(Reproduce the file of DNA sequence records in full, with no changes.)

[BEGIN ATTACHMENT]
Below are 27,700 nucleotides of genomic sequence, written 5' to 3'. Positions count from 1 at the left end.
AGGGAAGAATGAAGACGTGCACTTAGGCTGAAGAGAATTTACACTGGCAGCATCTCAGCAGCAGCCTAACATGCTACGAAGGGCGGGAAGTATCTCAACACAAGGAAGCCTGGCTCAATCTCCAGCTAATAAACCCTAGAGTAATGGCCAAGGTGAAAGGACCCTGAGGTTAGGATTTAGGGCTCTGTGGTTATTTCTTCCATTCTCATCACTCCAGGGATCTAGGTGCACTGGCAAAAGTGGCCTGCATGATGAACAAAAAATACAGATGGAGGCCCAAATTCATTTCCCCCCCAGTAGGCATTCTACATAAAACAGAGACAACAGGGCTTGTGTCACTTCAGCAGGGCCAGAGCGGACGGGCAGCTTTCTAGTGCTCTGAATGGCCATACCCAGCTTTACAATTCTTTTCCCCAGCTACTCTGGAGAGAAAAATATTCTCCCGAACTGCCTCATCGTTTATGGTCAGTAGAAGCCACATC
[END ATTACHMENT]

Below are 27,700 nucleotides of genomic sequence, written 5' to 3'. Positions count from 1 at the left end.
AGGGAAGAATGAAGACGTGCACTTAGGCTGAAGAGAATTTACACTGGCAGCATCTCAGCAGCAGCCTAACATGCTACGAAGGGCGGGAAGTATCTCAACACAAGGAAGCCTGGCTCAATCTCCAGCTAATAAACCCTAGAGTAATGGCCAAGGTGAAAGGACCCTGAGGTTAGGATTTAGGGCTCTGTGGTTATTTCTTCCATTCTCATCACTCCAGGGATCTAGGTGCACTGGCAAAAGTGGCCTGCATGATGAACAAAAAATACAGATGGAGGCCCAAATTCATTTCCCCCCCAGTAGGCATTCTACATAAAACAGAGACAACAGGGCTTGTGTCACTTCAGCAGGGCCAGAGCGGACGGGCAGCTTTCTAGTGCTCTGAATGGCCATACCCAGCTTTACAATTCTTTTCCCCAGCTACTCTGGAGAGAAAAATATTCTCCCGAACTGCCTCATCGTTTATGGTCAGTAGAAGCCACATC